Note: To protect the privacy of our members, e-mail addresses have been removed from the archived messages. As a result, some links may be broken.
What a wonderful story! Your neighborhood got the benefit of your artwork,
and your art department got the benefit of your creative marketing! Also,
despite the numerous bad things that happen in our culture, your
<immigrant/refugee students> got to learn a little bit more about a very
positive aspect of our culture.
As for the recent holiday here in Connecticut, we've done some valentines
in art class, too. I used an idea from this list! As it often happens, I
was covering some aspect of color theory in the 3rd through 5th grades. For
the last ten minutes of a class, I had them fold a piece of clean white 9 x
12 in half, and on one side make a green heart with whatever we had been
working with...cut and pasted paper, tempera, or markers. I asked them to
stare intently, at arms length, then move their intent stare to the white.
Most saw the red or pink after glow! Cool illusion! Then I showed them the
Jasper Johns green, black, and orange American flag. It nicely reinforced
the idea that complementary color relationships are actually real physical
phenomena that happens in nature, not just in art class exercises! I felt
it was especially successful when I began hearing about the green heart
valentines that older sisters and parents were getting--complete with
demonstrations on how to see the complementary colors! Even the families
learned some color theory!
Happy Valentines Day!
Lee H. Kellogg School
Falls Village, CT 06031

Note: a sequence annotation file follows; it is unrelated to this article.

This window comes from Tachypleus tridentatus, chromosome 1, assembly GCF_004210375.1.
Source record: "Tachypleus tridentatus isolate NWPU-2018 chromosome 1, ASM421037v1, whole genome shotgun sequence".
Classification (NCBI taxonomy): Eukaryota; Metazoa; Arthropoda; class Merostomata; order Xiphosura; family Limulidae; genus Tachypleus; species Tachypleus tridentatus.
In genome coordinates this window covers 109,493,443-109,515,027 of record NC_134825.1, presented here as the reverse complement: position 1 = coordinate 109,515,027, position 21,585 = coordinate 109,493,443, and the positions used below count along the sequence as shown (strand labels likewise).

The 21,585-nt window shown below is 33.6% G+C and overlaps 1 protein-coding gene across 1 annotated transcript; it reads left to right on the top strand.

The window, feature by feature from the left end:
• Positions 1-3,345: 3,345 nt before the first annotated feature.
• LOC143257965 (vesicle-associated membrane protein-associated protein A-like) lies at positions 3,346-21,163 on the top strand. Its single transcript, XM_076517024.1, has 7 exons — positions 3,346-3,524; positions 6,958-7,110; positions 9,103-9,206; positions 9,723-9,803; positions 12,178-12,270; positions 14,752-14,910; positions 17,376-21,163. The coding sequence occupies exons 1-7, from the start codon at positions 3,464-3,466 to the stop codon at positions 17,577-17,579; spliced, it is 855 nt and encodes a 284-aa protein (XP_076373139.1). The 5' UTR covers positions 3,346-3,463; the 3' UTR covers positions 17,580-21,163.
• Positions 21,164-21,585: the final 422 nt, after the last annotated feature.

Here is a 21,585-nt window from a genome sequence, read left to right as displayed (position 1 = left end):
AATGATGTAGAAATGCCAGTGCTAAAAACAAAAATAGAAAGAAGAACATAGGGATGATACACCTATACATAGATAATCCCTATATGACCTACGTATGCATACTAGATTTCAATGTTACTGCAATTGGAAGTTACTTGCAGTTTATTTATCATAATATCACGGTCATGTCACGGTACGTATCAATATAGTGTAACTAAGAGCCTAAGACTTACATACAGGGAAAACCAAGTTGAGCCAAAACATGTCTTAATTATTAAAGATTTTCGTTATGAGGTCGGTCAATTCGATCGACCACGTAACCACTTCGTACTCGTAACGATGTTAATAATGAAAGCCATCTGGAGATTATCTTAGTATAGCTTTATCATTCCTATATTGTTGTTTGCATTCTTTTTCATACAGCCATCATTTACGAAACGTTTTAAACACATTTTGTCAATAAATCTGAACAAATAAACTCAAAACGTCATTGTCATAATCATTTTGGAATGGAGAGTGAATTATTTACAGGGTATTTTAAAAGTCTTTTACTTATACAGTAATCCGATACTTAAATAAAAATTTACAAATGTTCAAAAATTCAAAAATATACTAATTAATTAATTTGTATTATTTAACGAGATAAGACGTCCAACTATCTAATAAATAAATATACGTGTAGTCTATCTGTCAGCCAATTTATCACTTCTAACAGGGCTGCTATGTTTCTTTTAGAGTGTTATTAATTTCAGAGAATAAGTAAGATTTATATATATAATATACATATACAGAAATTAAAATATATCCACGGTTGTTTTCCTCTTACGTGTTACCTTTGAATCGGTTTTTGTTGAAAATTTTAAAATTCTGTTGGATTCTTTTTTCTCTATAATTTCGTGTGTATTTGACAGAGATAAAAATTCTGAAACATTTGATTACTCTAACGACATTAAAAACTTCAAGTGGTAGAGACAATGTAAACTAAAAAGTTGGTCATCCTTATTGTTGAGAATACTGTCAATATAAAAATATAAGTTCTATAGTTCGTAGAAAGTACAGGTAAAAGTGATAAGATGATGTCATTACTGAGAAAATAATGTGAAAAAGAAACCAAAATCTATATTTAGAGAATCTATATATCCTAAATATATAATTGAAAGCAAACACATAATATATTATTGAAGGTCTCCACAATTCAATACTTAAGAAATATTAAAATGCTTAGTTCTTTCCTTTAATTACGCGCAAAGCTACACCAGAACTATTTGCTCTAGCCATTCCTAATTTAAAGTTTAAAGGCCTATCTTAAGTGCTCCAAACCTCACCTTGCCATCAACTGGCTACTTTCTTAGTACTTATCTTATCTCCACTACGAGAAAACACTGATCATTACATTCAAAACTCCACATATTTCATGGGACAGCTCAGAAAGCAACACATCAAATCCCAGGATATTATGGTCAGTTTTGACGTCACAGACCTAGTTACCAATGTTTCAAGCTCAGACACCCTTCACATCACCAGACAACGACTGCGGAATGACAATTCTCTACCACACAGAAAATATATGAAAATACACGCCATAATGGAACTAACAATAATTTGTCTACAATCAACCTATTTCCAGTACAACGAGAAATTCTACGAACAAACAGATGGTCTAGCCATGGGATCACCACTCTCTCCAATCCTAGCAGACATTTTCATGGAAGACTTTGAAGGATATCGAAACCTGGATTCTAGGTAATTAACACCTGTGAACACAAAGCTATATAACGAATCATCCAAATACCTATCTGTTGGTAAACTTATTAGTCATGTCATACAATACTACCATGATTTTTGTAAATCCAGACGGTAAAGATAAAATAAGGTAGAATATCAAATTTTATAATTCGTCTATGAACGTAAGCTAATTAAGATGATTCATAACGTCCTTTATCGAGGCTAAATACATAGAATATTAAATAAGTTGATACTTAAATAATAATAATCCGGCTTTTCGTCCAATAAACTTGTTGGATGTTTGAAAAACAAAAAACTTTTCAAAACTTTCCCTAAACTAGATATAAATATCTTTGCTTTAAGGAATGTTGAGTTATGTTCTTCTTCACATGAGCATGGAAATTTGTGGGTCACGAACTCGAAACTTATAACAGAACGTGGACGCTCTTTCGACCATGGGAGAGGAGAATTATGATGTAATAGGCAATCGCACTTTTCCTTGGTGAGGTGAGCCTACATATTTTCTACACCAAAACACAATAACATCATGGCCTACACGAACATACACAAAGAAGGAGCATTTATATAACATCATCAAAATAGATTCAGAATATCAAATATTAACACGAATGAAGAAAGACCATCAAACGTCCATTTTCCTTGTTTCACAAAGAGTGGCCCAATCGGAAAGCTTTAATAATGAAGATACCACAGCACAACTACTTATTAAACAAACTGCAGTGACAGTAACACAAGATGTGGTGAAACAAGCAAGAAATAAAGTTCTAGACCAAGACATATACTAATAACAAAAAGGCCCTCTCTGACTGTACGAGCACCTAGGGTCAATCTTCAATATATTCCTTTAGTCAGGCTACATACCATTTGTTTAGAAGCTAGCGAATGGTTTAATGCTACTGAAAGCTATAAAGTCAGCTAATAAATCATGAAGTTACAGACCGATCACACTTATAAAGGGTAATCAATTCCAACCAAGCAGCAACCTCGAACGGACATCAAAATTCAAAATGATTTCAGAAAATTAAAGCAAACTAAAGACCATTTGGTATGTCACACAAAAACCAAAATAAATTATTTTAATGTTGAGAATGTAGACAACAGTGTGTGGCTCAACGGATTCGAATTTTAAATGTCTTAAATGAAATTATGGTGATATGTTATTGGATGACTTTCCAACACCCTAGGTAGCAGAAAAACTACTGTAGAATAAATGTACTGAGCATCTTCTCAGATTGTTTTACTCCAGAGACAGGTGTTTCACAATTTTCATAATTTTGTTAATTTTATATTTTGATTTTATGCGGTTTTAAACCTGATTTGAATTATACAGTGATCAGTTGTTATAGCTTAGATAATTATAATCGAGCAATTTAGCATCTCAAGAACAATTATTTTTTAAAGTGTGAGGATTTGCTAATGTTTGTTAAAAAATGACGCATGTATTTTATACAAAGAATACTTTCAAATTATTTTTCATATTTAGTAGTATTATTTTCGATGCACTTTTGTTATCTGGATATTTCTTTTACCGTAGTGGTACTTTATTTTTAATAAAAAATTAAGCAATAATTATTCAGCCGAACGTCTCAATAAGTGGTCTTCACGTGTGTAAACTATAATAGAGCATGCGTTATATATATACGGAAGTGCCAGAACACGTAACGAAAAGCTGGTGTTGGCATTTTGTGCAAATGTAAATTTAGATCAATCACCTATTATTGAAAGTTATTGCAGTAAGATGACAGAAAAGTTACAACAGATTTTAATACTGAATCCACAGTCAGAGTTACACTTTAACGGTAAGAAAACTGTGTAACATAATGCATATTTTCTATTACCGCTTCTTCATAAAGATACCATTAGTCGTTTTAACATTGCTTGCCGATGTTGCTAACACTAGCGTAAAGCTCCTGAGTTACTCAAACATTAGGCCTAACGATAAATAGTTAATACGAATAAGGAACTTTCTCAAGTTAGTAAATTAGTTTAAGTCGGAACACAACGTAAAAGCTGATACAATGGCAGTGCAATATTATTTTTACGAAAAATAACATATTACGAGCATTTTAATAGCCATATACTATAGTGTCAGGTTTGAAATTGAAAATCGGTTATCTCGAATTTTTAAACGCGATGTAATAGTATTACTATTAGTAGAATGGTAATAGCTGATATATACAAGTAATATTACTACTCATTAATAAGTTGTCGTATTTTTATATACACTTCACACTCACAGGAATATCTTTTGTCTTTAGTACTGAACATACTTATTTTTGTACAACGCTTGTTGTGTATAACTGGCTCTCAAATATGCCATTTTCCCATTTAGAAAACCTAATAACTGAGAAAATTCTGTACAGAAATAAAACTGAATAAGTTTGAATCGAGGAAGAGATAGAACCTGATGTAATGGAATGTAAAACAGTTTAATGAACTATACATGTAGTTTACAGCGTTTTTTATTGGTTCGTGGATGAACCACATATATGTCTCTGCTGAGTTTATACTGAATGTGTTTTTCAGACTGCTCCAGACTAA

At 9:43 PM 2/15/97, PurpleArt wrote:
>Hello! I teach elementary school art in South Dakota. I have been
>interested in the discussion on the positive and negative sides of kids
>producing traditional "cute" holiday projects. I do not teach art in order
>to decorate their classrooms, but here is what happened in my art class this
>past Valentine's week:
>I have an average of 3-5 immigrant/refugee students in each of my grade
>levels from such countries as Sudan, Viet Nam, Yugoslavia, Mexico . . .
> Anyway, I decided this Valentine's week was a good chance to give my
>students a real life experience in "what is 'dis Valentine about???" We had
>a wonderful discussion on the tradition of showing your affection to people
>you care about and then everyone created VERY glitsy-glittery-doily
>traditional Valentines out of the scrap drawer. We attached yarn loops to
>each plus a little note which read: "Hearts from Hawthorne. Happy
>Valentines Day from Hawthorne Elementary School!" Each student signed their
>own first name. Then 3 days in a row, I took one 3rd grade class at a time
>on a snowy walk around the neighborhood surrounding our school. We hung our
>beautiful handmade Valentines on the door knobs of 75 homes. The neighbors
>who happened to be home opened their doors in surprise and smiled and waved
>at the excited children on the sidewalk. We have received phone calls and
>letters of appreciation from grateful neighbors. One elderly gentleman was
>spending his first Valentines Day alone since his wife passed away, and he
>told us the child's Valentine was the most precious gift he could have
>gotten. My students were awed when I shared this with them.
>Art class and holiday projects can be a wonderful opportunity to educate
>children about cultural traditions. :)